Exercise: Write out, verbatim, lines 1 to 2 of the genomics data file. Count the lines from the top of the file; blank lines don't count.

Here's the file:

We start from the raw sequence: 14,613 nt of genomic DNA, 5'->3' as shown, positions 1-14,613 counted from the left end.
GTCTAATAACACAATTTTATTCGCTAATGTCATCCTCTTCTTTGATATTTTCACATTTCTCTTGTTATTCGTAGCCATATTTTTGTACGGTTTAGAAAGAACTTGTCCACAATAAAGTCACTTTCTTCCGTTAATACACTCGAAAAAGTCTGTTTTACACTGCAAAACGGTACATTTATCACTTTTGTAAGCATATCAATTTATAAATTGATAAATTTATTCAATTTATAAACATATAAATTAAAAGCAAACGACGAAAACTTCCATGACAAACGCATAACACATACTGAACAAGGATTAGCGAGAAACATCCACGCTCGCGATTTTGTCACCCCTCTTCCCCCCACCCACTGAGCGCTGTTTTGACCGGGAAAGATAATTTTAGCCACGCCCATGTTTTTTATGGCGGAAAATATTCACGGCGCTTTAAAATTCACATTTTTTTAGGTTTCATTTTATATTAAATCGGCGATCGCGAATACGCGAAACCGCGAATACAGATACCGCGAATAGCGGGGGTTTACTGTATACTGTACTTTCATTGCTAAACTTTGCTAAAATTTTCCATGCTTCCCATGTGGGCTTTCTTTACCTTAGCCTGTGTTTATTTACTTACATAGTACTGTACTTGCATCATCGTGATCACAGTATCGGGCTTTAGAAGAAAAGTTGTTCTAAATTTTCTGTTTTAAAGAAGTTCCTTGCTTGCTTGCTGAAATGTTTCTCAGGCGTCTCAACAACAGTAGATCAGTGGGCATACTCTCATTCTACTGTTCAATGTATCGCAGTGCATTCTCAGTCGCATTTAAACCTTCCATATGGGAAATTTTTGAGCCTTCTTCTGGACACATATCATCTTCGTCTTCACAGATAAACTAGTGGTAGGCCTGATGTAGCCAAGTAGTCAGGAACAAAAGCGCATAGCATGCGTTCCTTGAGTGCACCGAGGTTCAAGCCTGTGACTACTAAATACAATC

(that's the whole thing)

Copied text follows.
We start from the raw sequence: 14,613 nt of genomic DNA, 5'->3' as shown, positions 1-14,613 counted from the left end.
GTCTAATAACACAATTTTATTCGCTAATGTCATCCTCTTCTTTGATATTTTCACATTTCTCTTGTTATTCGTAGCCATATTTTTGTACGGTTTAGAAAGAACTTGTCCACAATAAAGTCACTTTCTTCCGTTAATACACTCGAAAAAGTCTGTTTTACACTGCAAAACGGTACATTTATCACTTTTGTAAGCATATCAATTTATAAATTGATAAATTTATTCAATTTATAAACATATAAATTAAAAGCAAACGACGAAAACTTCCATGACAAACGCATAACACATACTGAACAAGGATTAGCGAGAAACATCCACGCTCGCGATTTTGTCACCCCTCTTCCCCCCACCCACTGAGCGCTGTTTTGACCGGGAAAGATAATTTTAGCCACGCCCATGTTTTTTATGGCGGAAAATATTCACGGCGCTTTAAAATTCACATTTTTTTAGGTTTCATTTTATATTAAATCGGCGATCGCGAATACGCGAAACCGCGAATACAGATACCGCGAATAGCGGGGGTTTACTGTATACTGTACTTTCATTGCTAAACTTTGCTAAAATTTTCCATGCTTCCCATGTGGGCTTTCTTTACCTTAGCCTGTGTTTATTTACTTACATAGTACTGTACTTGCATCATCGTGATCACAGTATCGGGCTTTAGAAGAAAAGTTGTTCTAAATTTTCTGTTTTAAAGAAGTTCCTTGCTTGCTTGCTGAAATGTTTCTCAGGCGTCTCAACAACAGTAGATCAGTGGGCATACTCTCATTCTACTGTTCAATGTATCGCAGTGCATTCTCAGTCGCATTTAAACCTTCCATATGGGAAATTTTTGAGCCTTCTTCTGGACACATATCATCTTCGTCTTCACAGATAAACTAGTGGTAGGCCTGATGTAGCCAAGTAGTCAGGAACAAAAGCGCATAGCATGCGTTCCTTGAGTGCACCGAGGTTCAAGCCTGTGACTACTAAATACAATC